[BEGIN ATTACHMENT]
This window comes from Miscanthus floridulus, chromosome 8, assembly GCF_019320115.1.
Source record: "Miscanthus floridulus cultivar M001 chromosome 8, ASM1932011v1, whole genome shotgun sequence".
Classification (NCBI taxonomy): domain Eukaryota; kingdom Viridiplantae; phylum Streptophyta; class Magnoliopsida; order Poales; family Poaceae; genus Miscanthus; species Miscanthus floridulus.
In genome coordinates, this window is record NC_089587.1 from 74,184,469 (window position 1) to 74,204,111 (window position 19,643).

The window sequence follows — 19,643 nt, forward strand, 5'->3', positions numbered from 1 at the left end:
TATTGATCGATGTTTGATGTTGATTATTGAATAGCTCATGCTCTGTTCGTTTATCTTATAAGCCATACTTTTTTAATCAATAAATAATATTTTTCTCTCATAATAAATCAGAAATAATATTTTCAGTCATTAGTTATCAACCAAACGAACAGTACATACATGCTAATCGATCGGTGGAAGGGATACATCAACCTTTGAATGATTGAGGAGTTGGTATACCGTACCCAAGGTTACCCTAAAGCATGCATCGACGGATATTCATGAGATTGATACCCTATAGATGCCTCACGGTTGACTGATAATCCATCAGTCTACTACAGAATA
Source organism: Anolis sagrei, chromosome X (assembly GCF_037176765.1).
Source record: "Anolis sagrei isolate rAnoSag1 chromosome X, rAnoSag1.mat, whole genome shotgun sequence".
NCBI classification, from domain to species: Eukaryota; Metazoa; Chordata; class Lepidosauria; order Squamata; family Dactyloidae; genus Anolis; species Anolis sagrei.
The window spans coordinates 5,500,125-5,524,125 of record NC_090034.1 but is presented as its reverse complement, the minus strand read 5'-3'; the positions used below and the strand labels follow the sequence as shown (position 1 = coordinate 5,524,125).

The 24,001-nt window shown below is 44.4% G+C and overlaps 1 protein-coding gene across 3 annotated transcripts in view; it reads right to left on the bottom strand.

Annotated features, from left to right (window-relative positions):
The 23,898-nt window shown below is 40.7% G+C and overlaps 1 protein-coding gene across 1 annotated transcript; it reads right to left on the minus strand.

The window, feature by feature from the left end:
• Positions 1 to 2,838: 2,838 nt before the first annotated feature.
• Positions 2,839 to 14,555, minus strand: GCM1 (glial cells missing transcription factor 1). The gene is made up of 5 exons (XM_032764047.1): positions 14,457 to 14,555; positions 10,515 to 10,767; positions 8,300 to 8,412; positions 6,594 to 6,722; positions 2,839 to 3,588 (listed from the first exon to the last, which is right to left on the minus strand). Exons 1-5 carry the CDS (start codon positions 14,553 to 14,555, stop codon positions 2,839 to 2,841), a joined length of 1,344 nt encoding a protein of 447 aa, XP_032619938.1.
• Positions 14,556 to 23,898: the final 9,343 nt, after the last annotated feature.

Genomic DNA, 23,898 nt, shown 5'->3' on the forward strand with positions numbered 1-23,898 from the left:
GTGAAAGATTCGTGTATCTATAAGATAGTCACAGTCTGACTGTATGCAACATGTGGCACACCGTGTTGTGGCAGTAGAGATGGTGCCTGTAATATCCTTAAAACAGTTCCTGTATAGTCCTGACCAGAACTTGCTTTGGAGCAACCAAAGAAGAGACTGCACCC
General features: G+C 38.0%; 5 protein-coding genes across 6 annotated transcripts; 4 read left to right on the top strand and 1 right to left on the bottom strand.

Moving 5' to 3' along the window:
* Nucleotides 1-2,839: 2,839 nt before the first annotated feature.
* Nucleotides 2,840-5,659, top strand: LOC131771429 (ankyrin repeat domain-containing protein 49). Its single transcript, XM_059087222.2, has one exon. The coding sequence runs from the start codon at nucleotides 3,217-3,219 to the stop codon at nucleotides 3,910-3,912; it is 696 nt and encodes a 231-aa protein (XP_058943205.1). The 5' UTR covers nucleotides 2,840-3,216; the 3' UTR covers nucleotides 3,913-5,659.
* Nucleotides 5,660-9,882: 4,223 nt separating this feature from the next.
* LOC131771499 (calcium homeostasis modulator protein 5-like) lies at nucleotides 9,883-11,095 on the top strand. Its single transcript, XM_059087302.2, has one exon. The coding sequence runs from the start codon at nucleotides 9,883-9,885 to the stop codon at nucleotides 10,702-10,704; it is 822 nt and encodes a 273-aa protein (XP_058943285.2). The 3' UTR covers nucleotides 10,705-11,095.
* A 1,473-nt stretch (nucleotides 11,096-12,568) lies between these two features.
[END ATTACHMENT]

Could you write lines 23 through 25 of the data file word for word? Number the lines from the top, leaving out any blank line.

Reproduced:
* Nucleotides 2,840-5,659, top strand: LOC131771429 (ankyrin repeat domain-containing protein 49). Its single transcript, XM_059087222.2, has one exon. The coding sequence runs from the start codon at nucleotides 3,217-3,219 to the stop codon at nucleotides 3,910-3,912; it is 696 nt and encodes a 231-aa protein (XP_058943205.1). The 5' UTR covers nucleotides 2,840-3,216; the 3' UTR covers nucleotides 3,913-5,659.
* Nucleotides 5,660-9,882: 4,223 nt separating this feature from the next.
* LOC131771499 (calcium homeostasis modulator protein 5-like) lies at nucleotides 9,883-11,095 on the top strand. Its single transcript, XM_059087302.2, has one exon. The coding sequence runs from the start codon at nucleotides 9,883-9,885 to the stop codon at nucleotides 10,702-10,704; it is 822 nt and encodes a 273-aa protein (XP_058943285.2). The 3' UTR covers nucleotides 10,705-11,095.